Alongside the above mentioned observations, some of the following aspects also need to be considered: first, while the Johannine community was treated as a minority sect and were expelled from the Synagogue (9:22, 34; 16:2), Indian Christian communities suffered discrimination and rigorous persecution due to their minority status;[42] second, in Roman Palestine, Jesus worked among the masses, especially those who were poor, marginalized, and ostracized (4:1-26; 5:1-18; 9:1-41). In India, the church’s mission focuses on the poor sections of the society;[43] third, as John portrayed women with respect and on par with men characters (2:1-11; 4:1-42; 12:1-8; 20:1-18), the Indian churches have started to adopt a hermeneutics of suspicion to make the voice of women heard in the church and in the society;[44] fourth, as dialogue is the preferable literary genre within John,[45] Indian Christians are dialogical and interactional in the public arena;[46] fifth, as in the case of the Johannine community situation, the Dalit communities in India, the Minjung in Korea, and other poor sections across Asia endure economic deprivation, social vulnerability, and religious dehumanization;[47] sixth, while Mary Magdalene exemplified her devotion through superabundant generosity (12:1-8), the Indian communities are benevolent in hospitality and care even towards strangers; and seventh, as the Johannine Jesus expresses mission concerns both at the public level (1:19-12:50) and private sectors (13:1-17:26), Indian communities can be approached in those same sectors.

        This is an interpretative dynamism that can help us read the Gospel of John in particular and the Bible in general in the Indian context. A dialogical reading of both the Johannine and the Indian traditions enables us to see the message of the scripture in new lights. A reading without interlocking the biblical context and its message with that of the Indian will remain irrelevant to the demands of the contemporary audience. Since the New Testament communities considered the contextual, symbolical and metaphorical aspects of the Ancient Near Eastern and the Greco-Roman world, an interpreter of the text in the contemporary Indian context can adopt the available contextual aspects for efficacious and dynamic interpretations. An interpreter of the scripture should bridge the gulf between the sitz-im-leben of the early Christian communities and the siz-im-leben of the Indian masses.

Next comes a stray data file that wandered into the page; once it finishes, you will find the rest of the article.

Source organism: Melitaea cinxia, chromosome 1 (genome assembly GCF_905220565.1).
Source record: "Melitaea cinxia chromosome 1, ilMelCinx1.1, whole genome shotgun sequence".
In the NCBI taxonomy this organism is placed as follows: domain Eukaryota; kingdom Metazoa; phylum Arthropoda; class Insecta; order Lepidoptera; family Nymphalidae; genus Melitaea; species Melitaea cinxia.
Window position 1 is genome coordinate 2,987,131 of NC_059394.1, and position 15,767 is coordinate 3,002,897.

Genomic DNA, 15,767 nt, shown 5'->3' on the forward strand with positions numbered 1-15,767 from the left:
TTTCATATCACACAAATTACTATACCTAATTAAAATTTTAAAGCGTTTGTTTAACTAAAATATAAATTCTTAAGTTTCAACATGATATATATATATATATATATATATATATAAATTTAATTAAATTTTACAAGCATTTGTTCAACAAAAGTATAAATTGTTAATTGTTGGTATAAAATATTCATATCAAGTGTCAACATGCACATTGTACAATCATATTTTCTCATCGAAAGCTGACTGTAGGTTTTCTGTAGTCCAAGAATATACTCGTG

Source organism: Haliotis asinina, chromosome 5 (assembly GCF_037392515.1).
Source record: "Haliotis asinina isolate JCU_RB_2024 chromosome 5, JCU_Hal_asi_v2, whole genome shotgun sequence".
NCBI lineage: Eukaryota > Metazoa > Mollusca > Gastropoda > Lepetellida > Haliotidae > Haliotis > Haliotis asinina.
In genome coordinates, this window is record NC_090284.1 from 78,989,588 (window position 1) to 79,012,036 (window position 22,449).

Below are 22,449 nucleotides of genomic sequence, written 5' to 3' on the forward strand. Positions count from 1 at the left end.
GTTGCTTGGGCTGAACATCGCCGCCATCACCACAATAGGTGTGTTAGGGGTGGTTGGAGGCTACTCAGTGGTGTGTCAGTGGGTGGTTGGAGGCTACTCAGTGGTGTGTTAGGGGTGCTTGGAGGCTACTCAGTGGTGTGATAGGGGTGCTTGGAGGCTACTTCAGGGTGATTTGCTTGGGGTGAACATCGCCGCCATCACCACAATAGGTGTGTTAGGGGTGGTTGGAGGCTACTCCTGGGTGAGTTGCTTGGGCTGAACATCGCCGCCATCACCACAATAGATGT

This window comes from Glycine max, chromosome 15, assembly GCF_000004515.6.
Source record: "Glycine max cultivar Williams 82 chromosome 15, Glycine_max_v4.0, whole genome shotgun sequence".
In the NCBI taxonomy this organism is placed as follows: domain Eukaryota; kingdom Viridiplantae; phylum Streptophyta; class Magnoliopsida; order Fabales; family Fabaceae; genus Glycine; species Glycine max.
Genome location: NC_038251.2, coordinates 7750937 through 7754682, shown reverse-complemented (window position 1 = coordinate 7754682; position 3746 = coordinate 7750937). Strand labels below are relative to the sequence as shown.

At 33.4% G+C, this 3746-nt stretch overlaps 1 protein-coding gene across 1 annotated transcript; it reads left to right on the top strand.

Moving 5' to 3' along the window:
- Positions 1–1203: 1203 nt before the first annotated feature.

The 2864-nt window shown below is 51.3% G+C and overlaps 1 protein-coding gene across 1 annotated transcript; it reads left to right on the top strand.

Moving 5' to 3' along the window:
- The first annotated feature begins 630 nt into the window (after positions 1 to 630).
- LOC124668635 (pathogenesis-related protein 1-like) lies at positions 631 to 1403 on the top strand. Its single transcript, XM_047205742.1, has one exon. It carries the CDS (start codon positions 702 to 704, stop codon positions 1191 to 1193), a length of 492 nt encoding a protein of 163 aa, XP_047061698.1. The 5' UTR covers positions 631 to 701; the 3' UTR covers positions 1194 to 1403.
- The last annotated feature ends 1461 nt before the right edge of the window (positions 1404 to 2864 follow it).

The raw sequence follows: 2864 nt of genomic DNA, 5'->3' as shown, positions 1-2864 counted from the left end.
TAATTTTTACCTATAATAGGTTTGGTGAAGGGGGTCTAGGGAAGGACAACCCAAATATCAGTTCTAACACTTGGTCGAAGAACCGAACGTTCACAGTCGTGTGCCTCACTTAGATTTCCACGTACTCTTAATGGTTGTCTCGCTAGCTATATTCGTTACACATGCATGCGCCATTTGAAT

[1] Jey J. Kanagaraj, The Gospel of John: A Commentary (Secunderabad: OM Books, 2005), 35.

[2] Robin Boyd, An Introduction to Indian Christian Theology (Madras: Christian Literature Society, 1969), 81.

[3] Kanagaraj, Gospel of John, 39-41.

[4] Martin Owens, “OṂ,” Encyclopaedia of Hinduism, eds. Denise Cush, Catherine Robinson, and Michael York (London/New York: Routledge, 2008), 573.

[5] See Boyd, An Introduction to Indian Christian Theology, 28.

[6] Ibid, An Introduction to Indian Christian Theology, 63-74.

[7] Ibid, 78.

[8] See Anantanand Rambachan, “To Recognize and Love God in All: An Introduction to Hinduism,” Five Voices, Five Faiths: An Interfaith Primer (Cambridge: Cowley, 2005), 7.

[10] See more details here: J. Gaffney, “Believing and Knowing in the Fourth Gospel,” Theological Studies 26/2 (1 May 1965), 215-241.

[11] Surinder Singh Kohli, The Sikh and Sikhism (New Delhi: Atlantic Publishers, 1993), 18.

[12] Peripatetic School is “the school founded by Aristotle in Athens in 336 BCE, supposedly named after the peripatos or covered walk in the garden of the Lyceum, where he lectured. Apart from Aristotle, its important members were Theophrastus, Eudemus of Rhodes, and Strato of Lampsacus.” See https://www.oxfordreference.com/view/10.1093/oi/authority.20110803100317855, accessed on 2 May 2020.

[13] See Krishna-Dwaipayana Vyasa, The Mahabharata of Krishna-Dwaipayana Vyasa Book 7 Drona Parva (Bottom of the Hill Publishing, 2013).

[15] B. L. Blackburn, “Miracles and Miracle Stories,” Dictionary of Jesus and the Gospels, eds. Joel B. Green, Scott McKnight, and I. Howard Marshall (Downers Grove: Inter-Varsity Press, 1992), 550.